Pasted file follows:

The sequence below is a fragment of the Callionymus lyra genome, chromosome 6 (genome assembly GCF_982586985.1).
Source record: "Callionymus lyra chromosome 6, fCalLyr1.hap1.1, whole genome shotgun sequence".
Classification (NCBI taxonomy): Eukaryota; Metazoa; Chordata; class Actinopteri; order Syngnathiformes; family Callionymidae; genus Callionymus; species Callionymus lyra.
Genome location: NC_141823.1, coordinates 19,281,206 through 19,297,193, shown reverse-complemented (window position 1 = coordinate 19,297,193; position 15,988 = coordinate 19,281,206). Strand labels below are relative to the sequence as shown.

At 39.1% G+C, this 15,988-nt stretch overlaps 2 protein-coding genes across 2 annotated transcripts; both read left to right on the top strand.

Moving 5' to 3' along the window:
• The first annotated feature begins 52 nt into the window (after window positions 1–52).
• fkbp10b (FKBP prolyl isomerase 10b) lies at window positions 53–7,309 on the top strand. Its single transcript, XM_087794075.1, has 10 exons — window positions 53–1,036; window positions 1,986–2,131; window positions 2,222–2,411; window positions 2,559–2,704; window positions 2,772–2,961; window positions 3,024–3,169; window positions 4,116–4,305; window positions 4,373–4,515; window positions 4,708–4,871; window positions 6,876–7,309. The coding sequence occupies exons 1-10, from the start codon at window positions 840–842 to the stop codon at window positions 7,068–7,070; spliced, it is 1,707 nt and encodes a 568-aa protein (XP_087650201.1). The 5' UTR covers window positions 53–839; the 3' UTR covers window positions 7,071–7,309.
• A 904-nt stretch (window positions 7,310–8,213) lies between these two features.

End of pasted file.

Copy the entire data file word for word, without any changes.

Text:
The sequence below is a fragment of the Callionymus lyra genome, chromosome 6 (genome assembly GCF_982586985.1).
Source record: "Callionymus lyra chromosome 6, fCalLyr1.hap1.1, whole genome shotgun sequence".
Classification (NCBI taxonomy): Eukaryota; Metazoa; Chordata; class Actinopteri; order Syngnathiformes; family Callionymidae; genus Callionymus; species Callionymus lyra.
Genome location: NC_141823.1, coordinates 19,281,206 through 19,297,193, shown reverse-complemented (window position 1 = coordinate 19,297,193; position 15,988 = coordinate 19,281,206). Strand labels below are relative to the sequence as shown.

At 39.1% G+C, this 15,988-nt stretch overlaps 2 protein-coding genes across 2 annotated transcripts; both read left to right on the top strand.

Moving 5' to 3' along the window:
• The first annotated feature begins 52 nt into the window (after window positions 1–52).
• fkbp10b (FKBP prolyl isomerase 10b) lies at window positions 53–7,309 on the top strand. Its single transcript, XM_087794075.1, has 10 exons — window positions 53–1,036; window positions 1,986–2,131; window positions 2,222–2,411; window positions 2,559–2,704; window positions 2,772–2,961; window positions 3,024–3,169; window positions 4,116–4,305; window positions 4,373–4,515; window positions 4,708–4,871; window positions 6,876–7,309. The coding sequence occupies exons 1-10, from the start codon at window positions 840–842 to the stop codon at window positions 7,068–7,070; spliced, it is 1,707 nt and encodes a 568-aa protein (XP_087650201.1). The 5' UTR covers window positions 53–839; the 3' UTR covers window positions 7,071–7,309.
• A 904-nt stretch (window positions 7,310–8,213) lies between these two features.